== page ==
By Lisa Johnston
New products on display at the American International Toy Fair, held in N
CTIA 2013 Las Vegas — Executives in the wireless industry and other industries debated issues of privacy, smartphone data security, distracted driving and the changing employer-employee relationships resulting from the growth of wireless data, during a CTIA keynote panel, here, Tuesday.
The panel praised the potential for new business opportunities enabled by wireless data. But privacy is a growing issue with many consumers as mobile phone apps and telematics systems collect information on user locations and habits to serve up promotional offers, perform remote vehicle diagnostics, and push content and services to vehicles and to consumers’ phones, the executives contended.
The bring-your-own device (BYOD) trend among enterprises is creating issues over who owns data on a personal phone used for business and an enterprise’s rights to monitor personal devices, added Allison Cerra, global marketing and communications VP at infrastructure supplier Alcatel-Lucent.
Car infotainment systems that access apps stored on smartphones and tablets are challenging car makers to better control the information that the apps serve up to in-dash screens, said Mary Chan, president of the global connected consumer at General Motors. “We’re working with app developers to determine what is an appropriate amount of information” to deliver to vehicles, she said. GM worked with Apple, for example, to integrate an iPhone’s Siri voice control and response technology with integrated hands-free Bluetooth in such a way as to present only appropriate information to minimize driver distraction, she said.
Automakers must also find ways to prevent vehicle data from transferring from one owner to subsequent owners, Chan noted.
Although privacy is less of an issue with younger consumers, even most older consumers are very or somewhat comfortable in sharing location and other information if they get free services in return, Cerra pointed out. Many consumers are preference-seekers who want retailers to “know them” some of the time but not all of the time, she noted.
Chan agreed, contending consumers will willingly opt to share information in return for services such as getting pushed alerts that it’s almost time to replace a car battery or perform other vehicle maintenance. Such services incentivize people to share information, she said.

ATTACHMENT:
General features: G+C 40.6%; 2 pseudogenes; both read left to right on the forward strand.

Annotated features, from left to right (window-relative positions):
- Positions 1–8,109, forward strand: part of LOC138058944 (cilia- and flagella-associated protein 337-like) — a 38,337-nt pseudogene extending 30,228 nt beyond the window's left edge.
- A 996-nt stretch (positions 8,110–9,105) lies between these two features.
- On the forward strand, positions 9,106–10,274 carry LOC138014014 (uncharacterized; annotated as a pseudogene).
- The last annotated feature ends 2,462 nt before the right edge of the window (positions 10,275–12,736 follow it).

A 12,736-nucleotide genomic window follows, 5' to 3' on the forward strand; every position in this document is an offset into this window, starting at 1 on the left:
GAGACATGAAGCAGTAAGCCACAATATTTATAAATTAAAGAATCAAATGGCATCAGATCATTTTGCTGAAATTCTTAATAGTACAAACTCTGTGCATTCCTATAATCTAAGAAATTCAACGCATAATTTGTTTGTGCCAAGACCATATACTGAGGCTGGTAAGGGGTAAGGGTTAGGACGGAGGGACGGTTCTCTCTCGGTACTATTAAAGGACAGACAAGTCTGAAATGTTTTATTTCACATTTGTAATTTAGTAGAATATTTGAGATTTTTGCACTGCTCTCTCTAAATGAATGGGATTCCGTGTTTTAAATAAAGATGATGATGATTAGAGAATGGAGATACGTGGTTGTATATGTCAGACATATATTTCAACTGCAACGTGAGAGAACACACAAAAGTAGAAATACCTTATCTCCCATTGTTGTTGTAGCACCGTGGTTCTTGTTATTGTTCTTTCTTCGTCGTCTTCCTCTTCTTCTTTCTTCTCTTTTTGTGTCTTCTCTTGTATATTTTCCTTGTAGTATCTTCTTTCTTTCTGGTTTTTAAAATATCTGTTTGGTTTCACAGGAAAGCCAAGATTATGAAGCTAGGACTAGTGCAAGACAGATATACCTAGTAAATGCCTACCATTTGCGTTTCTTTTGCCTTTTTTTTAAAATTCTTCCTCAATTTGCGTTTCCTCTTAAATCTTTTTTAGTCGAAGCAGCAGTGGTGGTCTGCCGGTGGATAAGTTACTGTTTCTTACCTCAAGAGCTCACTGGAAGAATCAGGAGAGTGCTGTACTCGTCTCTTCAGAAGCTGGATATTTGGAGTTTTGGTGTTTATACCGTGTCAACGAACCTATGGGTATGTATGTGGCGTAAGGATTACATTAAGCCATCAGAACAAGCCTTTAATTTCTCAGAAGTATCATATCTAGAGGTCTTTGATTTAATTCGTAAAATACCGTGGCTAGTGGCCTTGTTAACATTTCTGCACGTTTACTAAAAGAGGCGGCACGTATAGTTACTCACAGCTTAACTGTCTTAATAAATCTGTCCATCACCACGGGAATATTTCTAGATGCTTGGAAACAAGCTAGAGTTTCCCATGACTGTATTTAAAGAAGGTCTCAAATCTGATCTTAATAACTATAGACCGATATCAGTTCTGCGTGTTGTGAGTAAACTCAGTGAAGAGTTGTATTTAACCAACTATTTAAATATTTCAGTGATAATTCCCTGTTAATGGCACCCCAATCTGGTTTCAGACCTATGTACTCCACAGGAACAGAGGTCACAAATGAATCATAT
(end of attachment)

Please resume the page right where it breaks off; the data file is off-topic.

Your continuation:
Target executive VP/chief information officer Beth Jacob pointed to the potential for pushing information to shoppers’ phones when they are in store to, for example, present information on special in-store offers or list the in-stock food items that are gluten-free.
In such cases, wireless is capable of sending data to consumers that’s relevant in the context of the location they’re in, said Peggy Johnson, executive VP and global market development president at Qualcomm Technologies.
As for mobile-device security, Gerri Martin-Flickinger, Adobe’s senior VP and chief information officer, said the wireless industry is probably five to six years away from bringing desktop and workstation security to mobile devices. Emerging security threats are “scary,” particularly in enterprises, she said.
In other comments GM’s Chan said she wants Voice-over-LTE (VoLTE) technology to proliferate in carrier networks so OnStar employees can simultaneously talk to a car’s driver and deliver data.
Qualcomm’s Johnson said current wireless networks in 10 years will carry 1,000 times the data they do now and that “it will be tough” to keep up with demand despite the addition of new spectrum and new technologies such as LTE-Broadcast, small cells and the like.
And Target’s Jacob said the retailer has implemented a digital savings program in which consumers can pick from hundreds of offers, share them with Facebook friends, and redeem the offers in store by scanning their phone.
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